May 30, 2020
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SAD 18 towns to vote on new school contract

VERONA ISLAND – Voters in the School Administrative District 18 towns of Verona Island and Prospect will decide at the polls next month whether to approve a new school contract that would send all the youngsters in those towns to Bucksport schools.

The question will be on the ballot in both towns for the Nov. 8 elections.

Such a vote would continue a tradition that goes back to 1963 when the district was established, according to Superintendent Marc Curtis, who administers both SAD 18 and the Bucksport School Department.

“There is a long and rich history of those [SAD] students being involved in the academic and co-curricular activities in Bucksport,” he said. “The students are also involved in the community, especially through the town’s recreation department.

The current contract expires at the end of this school year, and the boards of both school districts have recommended that voters authorize them to enter into a new, five-year exclusive contract to send all SAD 18 students in grades kindergarten through grade 12 to the Bucksport schools. The new contract would run through June 2011.

The SAD sends 178 students to the Bucksport schools. Of those, 70 are from Verona Island, 45 elementary pupils and 25 high school; and 108 from Prospect, 75 elementary pupils and 33 high school.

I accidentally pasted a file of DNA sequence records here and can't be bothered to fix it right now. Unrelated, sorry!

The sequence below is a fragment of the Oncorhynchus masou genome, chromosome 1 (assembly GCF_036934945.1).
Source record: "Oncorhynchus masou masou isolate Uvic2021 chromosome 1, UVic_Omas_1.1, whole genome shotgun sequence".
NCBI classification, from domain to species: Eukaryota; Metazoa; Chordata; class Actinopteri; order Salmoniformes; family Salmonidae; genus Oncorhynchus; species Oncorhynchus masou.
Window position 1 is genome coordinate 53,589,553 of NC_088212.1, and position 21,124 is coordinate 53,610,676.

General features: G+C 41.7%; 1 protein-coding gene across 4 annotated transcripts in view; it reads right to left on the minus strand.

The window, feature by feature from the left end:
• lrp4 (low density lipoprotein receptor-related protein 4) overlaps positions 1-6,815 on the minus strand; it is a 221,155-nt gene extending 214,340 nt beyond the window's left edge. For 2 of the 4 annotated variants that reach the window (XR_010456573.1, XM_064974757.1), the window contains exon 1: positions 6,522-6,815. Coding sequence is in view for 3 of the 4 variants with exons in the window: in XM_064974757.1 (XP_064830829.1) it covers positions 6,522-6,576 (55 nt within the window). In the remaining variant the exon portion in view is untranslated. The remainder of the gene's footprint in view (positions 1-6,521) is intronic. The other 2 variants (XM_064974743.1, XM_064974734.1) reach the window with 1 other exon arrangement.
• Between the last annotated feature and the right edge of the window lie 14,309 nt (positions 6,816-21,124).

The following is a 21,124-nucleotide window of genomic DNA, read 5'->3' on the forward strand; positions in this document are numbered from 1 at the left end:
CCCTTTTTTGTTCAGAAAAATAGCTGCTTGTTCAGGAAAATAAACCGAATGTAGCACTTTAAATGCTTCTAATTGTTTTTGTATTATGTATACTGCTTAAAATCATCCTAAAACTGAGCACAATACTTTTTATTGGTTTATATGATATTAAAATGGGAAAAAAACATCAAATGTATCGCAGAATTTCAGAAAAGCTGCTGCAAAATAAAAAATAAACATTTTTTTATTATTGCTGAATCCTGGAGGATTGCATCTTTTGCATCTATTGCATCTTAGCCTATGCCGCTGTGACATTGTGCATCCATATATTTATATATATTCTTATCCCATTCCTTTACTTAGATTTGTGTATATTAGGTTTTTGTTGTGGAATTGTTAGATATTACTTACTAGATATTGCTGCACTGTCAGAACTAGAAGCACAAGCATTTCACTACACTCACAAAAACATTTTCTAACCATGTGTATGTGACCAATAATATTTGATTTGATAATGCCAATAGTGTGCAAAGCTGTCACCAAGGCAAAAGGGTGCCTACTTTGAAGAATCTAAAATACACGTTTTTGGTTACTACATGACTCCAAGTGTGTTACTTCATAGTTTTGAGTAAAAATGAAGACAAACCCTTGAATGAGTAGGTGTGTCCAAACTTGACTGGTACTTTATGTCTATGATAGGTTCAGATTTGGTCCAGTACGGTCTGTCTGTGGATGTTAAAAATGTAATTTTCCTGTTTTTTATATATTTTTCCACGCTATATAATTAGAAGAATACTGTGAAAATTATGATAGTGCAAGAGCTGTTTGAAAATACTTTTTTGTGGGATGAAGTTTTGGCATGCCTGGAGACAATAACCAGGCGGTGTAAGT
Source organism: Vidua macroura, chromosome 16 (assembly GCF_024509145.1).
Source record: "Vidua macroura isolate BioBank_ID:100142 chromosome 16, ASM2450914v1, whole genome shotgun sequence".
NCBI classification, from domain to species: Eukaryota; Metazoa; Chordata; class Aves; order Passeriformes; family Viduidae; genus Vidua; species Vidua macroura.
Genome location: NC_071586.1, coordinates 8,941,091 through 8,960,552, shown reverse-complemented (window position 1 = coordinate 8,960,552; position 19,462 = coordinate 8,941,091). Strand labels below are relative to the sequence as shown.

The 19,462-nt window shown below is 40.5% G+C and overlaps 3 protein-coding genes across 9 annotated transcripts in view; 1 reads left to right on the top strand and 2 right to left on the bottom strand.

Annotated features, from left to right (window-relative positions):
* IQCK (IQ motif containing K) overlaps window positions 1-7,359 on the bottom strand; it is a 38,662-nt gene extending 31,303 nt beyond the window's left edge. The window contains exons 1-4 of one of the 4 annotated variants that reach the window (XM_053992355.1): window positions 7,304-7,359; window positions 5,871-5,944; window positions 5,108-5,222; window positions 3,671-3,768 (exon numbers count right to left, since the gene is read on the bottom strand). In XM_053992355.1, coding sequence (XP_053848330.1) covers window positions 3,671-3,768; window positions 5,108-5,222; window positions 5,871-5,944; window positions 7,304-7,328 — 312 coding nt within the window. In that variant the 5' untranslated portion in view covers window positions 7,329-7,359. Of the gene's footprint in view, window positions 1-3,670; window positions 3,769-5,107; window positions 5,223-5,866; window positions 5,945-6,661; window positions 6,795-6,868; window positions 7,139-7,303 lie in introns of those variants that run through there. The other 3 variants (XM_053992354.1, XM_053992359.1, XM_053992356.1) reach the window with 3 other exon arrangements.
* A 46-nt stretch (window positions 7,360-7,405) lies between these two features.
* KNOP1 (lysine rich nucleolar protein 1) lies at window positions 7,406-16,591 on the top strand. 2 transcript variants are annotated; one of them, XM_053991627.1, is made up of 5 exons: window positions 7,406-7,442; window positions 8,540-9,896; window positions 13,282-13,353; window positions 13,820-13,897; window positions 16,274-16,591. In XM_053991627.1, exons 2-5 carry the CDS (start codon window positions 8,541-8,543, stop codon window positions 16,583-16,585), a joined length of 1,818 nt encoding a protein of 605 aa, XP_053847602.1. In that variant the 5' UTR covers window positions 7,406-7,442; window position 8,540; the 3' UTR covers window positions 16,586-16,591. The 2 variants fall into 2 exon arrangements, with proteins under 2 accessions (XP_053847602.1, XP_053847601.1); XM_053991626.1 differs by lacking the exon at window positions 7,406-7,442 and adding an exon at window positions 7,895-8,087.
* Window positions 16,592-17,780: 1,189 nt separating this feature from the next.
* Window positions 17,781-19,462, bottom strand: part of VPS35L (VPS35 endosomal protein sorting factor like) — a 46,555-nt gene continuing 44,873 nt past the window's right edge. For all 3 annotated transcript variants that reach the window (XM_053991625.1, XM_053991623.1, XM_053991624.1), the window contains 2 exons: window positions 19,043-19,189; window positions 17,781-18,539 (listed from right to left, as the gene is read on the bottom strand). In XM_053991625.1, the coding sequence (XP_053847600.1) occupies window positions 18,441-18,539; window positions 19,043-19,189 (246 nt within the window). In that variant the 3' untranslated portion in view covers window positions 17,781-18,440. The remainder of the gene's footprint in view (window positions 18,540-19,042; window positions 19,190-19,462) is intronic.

Although the overall number of students in the Bucksport school system has increased slightly this year, Curtis said the general trend seems to be toward smaller classes, and those numbers are expected to remain stable over the life of the contract.

The contract does not include specific tuition rate figures. “Bucksport charges the tuition rate approved by the state,” Curtis said.

This year, the tuition rate for elementary pupils is $6,025, and for high school students, $6,880. The state has not set the rate for the coming school year.

For the purposes of discussion, the districts have added 3 percent to those figures, which will be adjusted when the state’s official figures come out later this year, he said.

The contract also allows Bucksport to assess costs to the SAD towns for students enrolled in other programs such as special education and cooperative education.

The agreement benefits both the SAD and the Bucksport School Department, according to Curtis.

“The economies of scale grow with the increased numbers in a school district,” he said. “The cost to operate small schools in the SAD would be prohibitive. But this also reduces the per pupil costs for Bucksport.”

With a long-term contract, he said, those enrollment numbers are predictable and can help the school department in its long-term planning, particularly in securing state funding for building projects.

“Those numbers were vital to the science and technology addition at the high school and the new middle school,” Curtis said. “We were able to use those [enrollment] numbers in our calculations.”

The ballot question in both towns asks voters if they will authorized the SAD board of directors to enter into the exclusive contract with the Bucksport School Department.

Although the directors from both school districts have recommended approval, the directors cannot approve the contract unless authorized to do so by the voters, Curtis said.


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